Comedian, Ali Wong, has a bit that starts something like this. “I used to work for a nonprofit. Yeah, anyone else ever been a ****ing martyr?” The crowd laughs because it’s true. And then… well… and then, some of us cry. Again, because it’s true. Funny how these organizations aspiring to address issues are so often plagued with them. Commonly, overtime work, part-time wages, no benefits, no professional development, no strategic assessment, and consequently, low employee retention (except for the tireless founder, of course), propelling a vicious cycle of burnout, making weaker an already flimsy infrastructure.
Sorry if that just gave you a headache. Imagine mine. As a careered nonprofit worker, having spent my entire adult life in the field, I’m only now beginning to recover from that abusive relationship. Really though, Tina, I hear you. What’s love got to do with it? Better late than never, I guess. One advantage to those twelve years of experience is the wisdom I’ve been granted to be able to make the following humble observations and suggestions.
To their credit, nonprofits are experts in boot straps and shoe-string budgets. They know how to roll up their sleeves and apply elbow grease, how to save money and do things on the cheap. That is, to lean up: on electricity, heating, water, office supplies, staffing, and salaries – and still move projects forward. They were into recycling before it ever got hip! Plus nonprofits can mobilize volunteer talent pretty effectively, at least for short bursts. If the goal is to survive, then heck, tooth and nail, nonprofits certainly know how to do that.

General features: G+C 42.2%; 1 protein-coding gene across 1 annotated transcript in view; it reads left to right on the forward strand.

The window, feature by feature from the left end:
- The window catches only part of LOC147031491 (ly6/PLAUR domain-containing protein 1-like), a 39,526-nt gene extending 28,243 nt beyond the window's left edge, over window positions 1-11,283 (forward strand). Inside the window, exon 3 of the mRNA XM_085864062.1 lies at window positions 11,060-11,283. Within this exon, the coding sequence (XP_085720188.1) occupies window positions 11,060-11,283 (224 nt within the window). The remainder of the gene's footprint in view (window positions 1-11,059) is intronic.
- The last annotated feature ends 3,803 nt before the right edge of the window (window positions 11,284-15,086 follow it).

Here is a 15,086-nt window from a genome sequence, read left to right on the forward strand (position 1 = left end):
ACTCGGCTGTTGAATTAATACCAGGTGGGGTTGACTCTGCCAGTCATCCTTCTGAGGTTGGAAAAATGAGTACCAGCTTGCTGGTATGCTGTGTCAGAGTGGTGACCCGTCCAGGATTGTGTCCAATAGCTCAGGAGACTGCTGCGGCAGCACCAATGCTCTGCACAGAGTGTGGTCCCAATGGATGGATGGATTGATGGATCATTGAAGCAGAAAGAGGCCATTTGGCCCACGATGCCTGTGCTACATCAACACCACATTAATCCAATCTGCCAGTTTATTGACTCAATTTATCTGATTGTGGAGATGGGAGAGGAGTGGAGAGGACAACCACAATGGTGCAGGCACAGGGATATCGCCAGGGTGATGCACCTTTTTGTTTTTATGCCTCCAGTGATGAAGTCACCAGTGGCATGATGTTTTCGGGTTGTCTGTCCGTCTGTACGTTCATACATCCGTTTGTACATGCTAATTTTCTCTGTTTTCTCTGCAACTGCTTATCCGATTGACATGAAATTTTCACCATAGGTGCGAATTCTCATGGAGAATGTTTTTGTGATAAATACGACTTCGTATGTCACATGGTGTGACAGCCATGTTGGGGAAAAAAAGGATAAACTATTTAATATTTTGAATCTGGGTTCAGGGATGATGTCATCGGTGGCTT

The downside of learning to do more with less is that organizations get acclimated to just having less. Surviving is all well and good, but as a goal, it’s a pretty low bar. Generally, nonprofits don’t know how to thrive, how to make surplus, and how to take care of their own. It’s not surprising, however, when you consider the role of identity. How can you define yourself by what you’re not? Or worse, by what you reject? This is a rhetorical question, of course – I mean, you can’t. Such is the problem of the not-for-profit paradigm. It’s got scarcity, victimology, opposition and a sprinkle of paranoia deeply entrenched within its name and narrative. These attributes are then supported by the false economy that nonprofits reside in: The grants system. I say “false” because it defies the basic rules of supply and demand. For instance, there’s something topsy-turvy about a program or institution that is well-funded but poorly attended. That’s when a quiet voice in my head might chime in… “Someone’s cheating.” And because this nonprofit never bothered to diversify its revenue stream or provide tangible services or products to its supposed community, when the funding isn’t renewed (Jah-forbid another organization should be worthy of the support), they predictably cry foul.
Not to fret. Knowing is half the battle after all. What I’m about to suggest – and these are only starters – I’ve already seen some nonprofits doing exceptionally well.